Poland In Your Pocket was invited to visit Wrocław and (re)discover a few sites and venues that the municipality included in a two-day programme that aimed to give a general picture of what this great town has to offer. We also had the chance to listen to mayor Rafał Dutkiewicz talk about some of the new initiatives the city is planning for 2017 in order to keep up the pace set during its record-setting 2016. The well-rounded itinerary touched upon all of the elements which make a city a great place to visit – history, art, leisure, gastronomy, music and architecture – and left no doubt that with or without the official title, Wroclaw will always be a European Capital of Culture and an important tourist destination in Europe.
9 places you shouldn’t miss while in Wroclaw
1. Centrum Historii Zajezdnia (The Depot History Centre)
Opened in September 2016, this is the new cultural centre, slash museum, slash gallery, slash historical archive in town. Located in an old tram depot on Grabiszyńska street, its main focus is the postwar history of Wroclaw and Lower Silesia. The venue also organises other cultural and educational projects and it’s a short tram ride from the city centre. Make sure to try the pierogi at their restaurant.
Related: Phoenix From the Ashes: The Rebuilding of Wrocław
Completed in 2012, Wrocław boasts the tallest building in Poland*, which rises some 212m into the atmosphere (*by most measures, including highest floor – the antenna at the top of Warsaw‘s Palace of Culture actually reaches 231m). As the city’s only skyscraper, Sky Tower literally looms alone over the city centre, and its vertical thrust can be seen from many miles away.
Just about halfway between the Old Town and the Centennial Hall you’ll find a 1893 neo-Gothic water tank turned high-tech multimedia museum dedicated – most appropriately – to the very stuff it used to hold. Divided into eight thematic parts and started off with a short 360-degree film which takes you from the Big Bang to nucleosynthesis to the formation of planets to the origin of Earth’s aqua, Hydropolis is a friendly-for-all-ages discovery zone.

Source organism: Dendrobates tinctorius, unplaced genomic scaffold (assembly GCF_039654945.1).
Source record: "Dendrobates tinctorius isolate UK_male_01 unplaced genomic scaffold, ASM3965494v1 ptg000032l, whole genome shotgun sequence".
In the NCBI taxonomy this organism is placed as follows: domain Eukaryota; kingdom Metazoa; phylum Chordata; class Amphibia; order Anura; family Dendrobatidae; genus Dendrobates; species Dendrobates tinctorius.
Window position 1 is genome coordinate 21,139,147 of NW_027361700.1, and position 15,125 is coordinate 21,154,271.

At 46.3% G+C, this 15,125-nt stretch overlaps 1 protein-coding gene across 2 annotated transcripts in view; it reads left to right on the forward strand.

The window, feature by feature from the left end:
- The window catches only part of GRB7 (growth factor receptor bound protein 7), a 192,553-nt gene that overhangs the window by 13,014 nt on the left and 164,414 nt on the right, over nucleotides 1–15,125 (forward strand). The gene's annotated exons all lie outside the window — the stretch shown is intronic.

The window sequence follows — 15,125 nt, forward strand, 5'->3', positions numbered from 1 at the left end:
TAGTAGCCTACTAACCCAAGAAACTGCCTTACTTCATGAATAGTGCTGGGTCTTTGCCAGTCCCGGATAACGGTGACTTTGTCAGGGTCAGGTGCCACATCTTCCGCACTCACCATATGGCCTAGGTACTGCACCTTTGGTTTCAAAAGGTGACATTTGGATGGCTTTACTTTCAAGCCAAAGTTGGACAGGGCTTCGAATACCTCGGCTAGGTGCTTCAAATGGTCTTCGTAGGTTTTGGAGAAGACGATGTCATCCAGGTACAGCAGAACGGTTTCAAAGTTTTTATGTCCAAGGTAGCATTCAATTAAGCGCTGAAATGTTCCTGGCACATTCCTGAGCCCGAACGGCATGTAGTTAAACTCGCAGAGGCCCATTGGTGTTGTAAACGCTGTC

Opened in 2014, The Hundred Bridges Brewery has Wrocław’s rich brewing tradition at the heart of what they do. Though outposted well outside the centre, if you know your hops you’ll be happy to make the trip to this riverside brewpub, aptly positioned near Warszawski Bridge. Their mezzanine-level bar puts you directly over the action taking place in the ground floor production plant.
Brand-new to the Wroclaw Zoo is the impressive African aquarium complex – or ‘Afrykarium’ – three levels of exhibits focussed on the diverse water environments of Africa, including hippos, sharks, manatees, crocodiles, penguins, and more.
With Wrocław developing rapidly in the late 19th century it was determined that the city required an exhibition hall and the hundred year anniversary of Napoleon’s defeat at the Battle of Leipzig (1813) was deemed a timely occasion for an expensive, over-the-top exhibition hall that would figuratively flex the architectural muscle of the German Nation. Max Berg, who had been appointed as official city architect in 1909, quickly set about designing his career-piece.
Modernised and re-opened to the public as a branch of the National Museum dedicated to contemporary art. Constructed in 1913 to serve as part of the exhibition space surrounding the Centennial Hall, it originally housed a historical exhibition commemorating Prussia’s defeat of Napoleon 100 years prior. Now restored to its former glory and featuring some blindingly white minimalist decor, it is home to works by prominent 20th- and 21st-century Polish artists.
This is a very welcome addition to the increasingly foodie-esque ul. Świdnicka. The mid- to higher-price, imaginative, and lovingly prepared food is made even better by the laid-back interior featuring a huge wall-and-ceiling mural (portraying Mama herself), a mezzanine, plenty of plants to rest an eye on, and ample natural lighting.
Located in a building designed to look like the body of a string instrument, the National Forum of Music coordinates eleven musical ensembles and nine international festivals, including Wratislavia Cantans, Jazztopad, Musica Polonica Nova, and Musica Electronica Nova.